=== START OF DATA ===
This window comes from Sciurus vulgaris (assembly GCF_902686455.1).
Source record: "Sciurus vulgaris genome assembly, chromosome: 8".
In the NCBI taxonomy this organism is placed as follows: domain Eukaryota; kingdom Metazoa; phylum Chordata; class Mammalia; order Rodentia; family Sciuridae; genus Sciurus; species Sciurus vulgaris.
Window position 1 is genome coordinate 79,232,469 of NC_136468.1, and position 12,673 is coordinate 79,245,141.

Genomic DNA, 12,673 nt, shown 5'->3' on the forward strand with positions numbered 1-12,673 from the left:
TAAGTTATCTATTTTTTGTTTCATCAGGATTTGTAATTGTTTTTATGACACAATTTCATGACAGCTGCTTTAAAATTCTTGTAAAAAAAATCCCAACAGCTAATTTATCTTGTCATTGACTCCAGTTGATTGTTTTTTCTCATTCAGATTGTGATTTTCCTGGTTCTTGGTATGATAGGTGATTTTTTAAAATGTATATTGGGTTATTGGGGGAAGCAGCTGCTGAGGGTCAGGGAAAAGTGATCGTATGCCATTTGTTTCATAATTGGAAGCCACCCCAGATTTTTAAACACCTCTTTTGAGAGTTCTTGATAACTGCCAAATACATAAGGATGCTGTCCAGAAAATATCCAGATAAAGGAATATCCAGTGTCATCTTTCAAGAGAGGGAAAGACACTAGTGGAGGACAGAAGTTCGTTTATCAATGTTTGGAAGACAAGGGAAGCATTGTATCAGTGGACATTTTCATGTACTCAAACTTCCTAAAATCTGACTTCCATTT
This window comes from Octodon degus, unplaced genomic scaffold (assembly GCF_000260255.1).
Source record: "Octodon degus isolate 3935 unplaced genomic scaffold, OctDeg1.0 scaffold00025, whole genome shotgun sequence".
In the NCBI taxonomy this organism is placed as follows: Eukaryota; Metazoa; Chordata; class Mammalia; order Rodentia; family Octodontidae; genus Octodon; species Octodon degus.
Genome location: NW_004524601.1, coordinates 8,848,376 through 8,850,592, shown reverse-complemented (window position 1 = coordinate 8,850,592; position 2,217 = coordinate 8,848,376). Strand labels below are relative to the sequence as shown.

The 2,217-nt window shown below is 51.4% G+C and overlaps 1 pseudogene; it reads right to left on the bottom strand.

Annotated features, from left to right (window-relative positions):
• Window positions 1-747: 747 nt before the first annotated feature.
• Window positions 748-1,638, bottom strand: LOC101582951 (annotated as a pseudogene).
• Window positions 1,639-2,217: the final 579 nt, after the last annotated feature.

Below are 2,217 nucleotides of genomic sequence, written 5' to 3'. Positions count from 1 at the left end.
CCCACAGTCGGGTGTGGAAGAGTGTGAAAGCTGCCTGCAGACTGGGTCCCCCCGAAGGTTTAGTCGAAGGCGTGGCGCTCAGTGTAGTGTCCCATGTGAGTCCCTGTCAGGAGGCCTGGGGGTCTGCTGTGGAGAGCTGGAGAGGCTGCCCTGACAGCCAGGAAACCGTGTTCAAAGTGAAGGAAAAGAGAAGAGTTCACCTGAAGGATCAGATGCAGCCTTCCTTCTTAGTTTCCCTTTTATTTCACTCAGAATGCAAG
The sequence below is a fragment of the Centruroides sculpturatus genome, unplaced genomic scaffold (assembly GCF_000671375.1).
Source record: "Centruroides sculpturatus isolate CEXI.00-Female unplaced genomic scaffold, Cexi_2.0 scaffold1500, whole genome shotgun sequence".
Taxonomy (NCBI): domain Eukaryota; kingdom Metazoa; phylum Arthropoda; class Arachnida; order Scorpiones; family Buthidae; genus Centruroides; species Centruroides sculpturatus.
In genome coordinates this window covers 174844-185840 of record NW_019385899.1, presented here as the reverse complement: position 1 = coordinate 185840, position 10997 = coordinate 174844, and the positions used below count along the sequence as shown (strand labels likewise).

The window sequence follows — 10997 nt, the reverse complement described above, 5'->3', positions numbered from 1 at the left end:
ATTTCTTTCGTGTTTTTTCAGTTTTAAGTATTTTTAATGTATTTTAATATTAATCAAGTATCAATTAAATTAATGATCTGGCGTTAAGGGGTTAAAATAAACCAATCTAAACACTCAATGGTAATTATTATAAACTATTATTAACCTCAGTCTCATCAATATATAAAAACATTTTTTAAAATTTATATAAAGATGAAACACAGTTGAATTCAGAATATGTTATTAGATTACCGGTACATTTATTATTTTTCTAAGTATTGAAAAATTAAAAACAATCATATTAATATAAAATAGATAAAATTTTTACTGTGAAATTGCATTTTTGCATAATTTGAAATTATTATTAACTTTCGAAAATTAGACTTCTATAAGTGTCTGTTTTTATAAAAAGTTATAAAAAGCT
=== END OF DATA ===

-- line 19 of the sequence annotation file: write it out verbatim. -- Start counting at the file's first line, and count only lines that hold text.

Source record: "Centruroides sculpturatus isolate CEXI.00-Female unplaced genomic scaffold, Cexi_2.0 scaffold1500, whole genome shotgun sequence".